Limitations on Predatory ADA Lawsuits & New Disclosure Requirements for Commercial Landlords

AUTHOR: DANIEL H. CHO

PUBLISHED: 10/31/12


In an effort to curb the high number of predatory ADA lawsuits being brought against property and small business owners in California, on September 19, 2012, Governor Jerry Brown signed into law Senate Bill 1186 (“SB 1186”), a bipartisan bill sponsored by State Senators Bob Dutton and Darrell Steinberg. Among its many effects, SB 1186 significantly limits certain tactics often used by the attorneys behind these types of lawsuits, adds additional requirements aimed at deterring frivolous lawsuits brought under the guise of the ADA and implements certain lease disclosure requirements for commercial landlords. Some of the highlights of SB 1186 include:

  • The requirement that demand letters or complaints sent to property or business owners include a written advisory detailing certain obligations and rights available to such owners.  The advisory, among other things, includes resources for property and business owners to obtain information regarding their ADA obligations and compliance requirements.  The advisory also clarifies that owners at the receiving end of such demand letters or complaints are not required to pay any money in connection with such letters or complaints unless and until a court has found the property or business owners liable.
  •  The requirement that demand letters or complaints sent to property or business owners describe in plain language the basis for the ADA claim.  In theory, this requirement will help cut through the “legalese” that is often included in such letters to confuse owners into paying money prior to final judgment.
  • A prohibition against including specific demands for money in demand letters based on ADA claims.  The demand letters may, however, include a generic statement stating that the property or business owner “may be civilly liable for actual and statutory damages for a violation of a construction-related accessibility requirement.”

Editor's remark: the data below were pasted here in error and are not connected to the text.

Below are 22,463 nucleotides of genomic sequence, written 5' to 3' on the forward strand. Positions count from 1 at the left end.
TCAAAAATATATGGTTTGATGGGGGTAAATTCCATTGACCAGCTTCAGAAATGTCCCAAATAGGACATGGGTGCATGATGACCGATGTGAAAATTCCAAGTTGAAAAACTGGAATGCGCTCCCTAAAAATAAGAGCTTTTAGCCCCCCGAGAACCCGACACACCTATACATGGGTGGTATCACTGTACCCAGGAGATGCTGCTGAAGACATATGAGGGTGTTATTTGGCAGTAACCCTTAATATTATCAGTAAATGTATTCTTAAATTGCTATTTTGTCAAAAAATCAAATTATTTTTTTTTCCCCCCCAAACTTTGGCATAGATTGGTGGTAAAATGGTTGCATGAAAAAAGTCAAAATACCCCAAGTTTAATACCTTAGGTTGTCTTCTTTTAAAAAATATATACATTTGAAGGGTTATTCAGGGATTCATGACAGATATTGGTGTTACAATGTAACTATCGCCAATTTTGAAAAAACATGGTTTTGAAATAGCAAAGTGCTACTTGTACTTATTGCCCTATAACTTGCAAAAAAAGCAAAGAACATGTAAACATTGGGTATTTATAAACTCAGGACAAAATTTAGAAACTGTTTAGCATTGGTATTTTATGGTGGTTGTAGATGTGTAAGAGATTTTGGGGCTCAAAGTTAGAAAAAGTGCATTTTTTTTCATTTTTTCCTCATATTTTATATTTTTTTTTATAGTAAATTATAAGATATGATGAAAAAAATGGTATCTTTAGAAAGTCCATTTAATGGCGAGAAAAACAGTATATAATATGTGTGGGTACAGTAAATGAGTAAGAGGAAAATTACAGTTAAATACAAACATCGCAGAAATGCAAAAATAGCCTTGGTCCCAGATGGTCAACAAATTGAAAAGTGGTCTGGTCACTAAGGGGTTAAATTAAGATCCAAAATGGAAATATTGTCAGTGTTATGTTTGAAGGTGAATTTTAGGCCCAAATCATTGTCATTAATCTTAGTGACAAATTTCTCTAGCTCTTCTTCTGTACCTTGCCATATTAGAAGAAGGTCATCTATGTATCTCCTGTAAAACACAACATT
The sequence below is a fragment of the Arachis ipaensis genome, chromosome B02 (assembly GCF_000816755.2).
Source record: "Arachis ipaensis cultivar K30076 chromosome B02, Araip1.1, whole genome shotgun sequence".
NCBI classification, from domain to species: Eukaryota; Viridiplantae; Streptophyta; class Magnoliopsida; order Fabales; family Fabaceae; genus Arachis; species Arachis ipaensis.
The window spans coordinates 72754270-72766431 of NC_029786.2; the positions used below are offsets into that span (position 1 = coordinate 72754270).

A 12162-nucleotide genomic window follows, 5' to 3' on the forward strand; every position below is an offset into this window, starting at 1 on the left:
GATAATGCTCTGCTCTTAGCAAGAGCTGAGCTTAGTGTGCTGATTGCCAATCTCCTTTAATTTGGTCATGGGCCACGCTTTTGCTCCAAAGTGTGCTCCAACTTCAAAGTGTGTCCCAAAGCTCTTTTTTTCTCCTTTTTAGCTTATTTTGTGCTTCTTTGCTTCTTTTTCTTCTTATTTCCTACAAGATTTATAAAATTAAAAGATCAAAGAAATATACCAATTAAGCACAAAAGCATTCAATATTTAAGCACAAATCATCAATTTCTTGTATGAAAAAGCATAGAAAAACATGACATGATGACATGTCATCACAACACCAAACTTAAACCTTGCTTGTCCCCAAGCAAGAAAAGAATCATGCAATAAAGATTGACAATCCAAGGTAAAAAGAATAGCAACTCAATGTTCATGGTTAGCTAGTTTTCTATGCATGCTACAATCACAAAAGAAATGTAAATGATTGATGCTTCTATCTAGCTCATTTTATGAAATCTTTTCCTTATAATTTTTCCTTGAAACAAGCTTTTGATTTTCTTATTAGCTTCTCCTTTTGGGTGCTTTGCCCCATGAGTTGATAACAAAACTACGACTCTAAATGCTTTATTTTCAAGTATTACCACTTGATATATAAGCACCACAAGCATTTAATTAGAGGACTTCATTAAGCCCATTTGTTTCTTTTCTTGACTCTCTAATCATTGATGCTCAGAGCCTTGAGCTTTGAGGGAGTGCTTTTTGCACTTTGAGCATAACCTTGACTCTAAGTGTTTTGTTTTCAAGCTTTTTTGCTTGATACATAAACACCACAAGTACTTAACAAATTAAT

• The requirement that all demand letters include the State Bar license number of the attorneys drafting the letters.
  • The requirement that copies of all demand letters be submitted to both the California Commission on Disability Access (“CCDA”) and, until January 1, 2016, the California State Bar.  A copy of any complaint would also be required to be sent to the CCDA.

   A significant reduction in the minimum liability for properties in violation of construction-related accessibility standards to:
$1,000 for each offense if the owner has corrected all construction-related violations that are the basis of the claim within 60 days after being served with the complaint; and
$2,000 for each offense if the defendant is a small business and has corrected all construction-related violations that are the basis of the claim within 30 days after being served with the complaint.    

In addition to the foregoing changes, one additional element of SB 1186 that is particularly relevant for commercial landlords is the requirement that commercial landlords disclose on their leases or rental agreements whether their buildings or properties have been inspected by a certified access specialist and, if so, whether such buildings or properties have been determined to be in compliance with applicable construction-related accessibility standards.  This requirement would apply to leases or rental agreements entered into on or after July 1, 2013.  It’s unclear, however, what penalties, if any, would apply if a landlord fails to make such disclosure.

If you have any questions regarding SB 1186 or would like to discuss how SB 1186 impacts your business, please contact our office.

ABOUT AUTHOR:

Mr. Cho specializes in commercial real estate law, with an emphasis on leasing, purchase and sale transactions, financing and development. His practice involves the representation of major corporations, national and regional developers, small to mid-size companies and individuals in a broad range of real estate transactions and projects throughout the United States, including the acquisition and disposition of developed and undeveloped real property, office, retail, industrial and ground leasing, acquisition and construction financing, and the negotiation, preparation and review of easements, license agreements, CC&Rs, construction contracts, commercial agreements and other due diligence matters....


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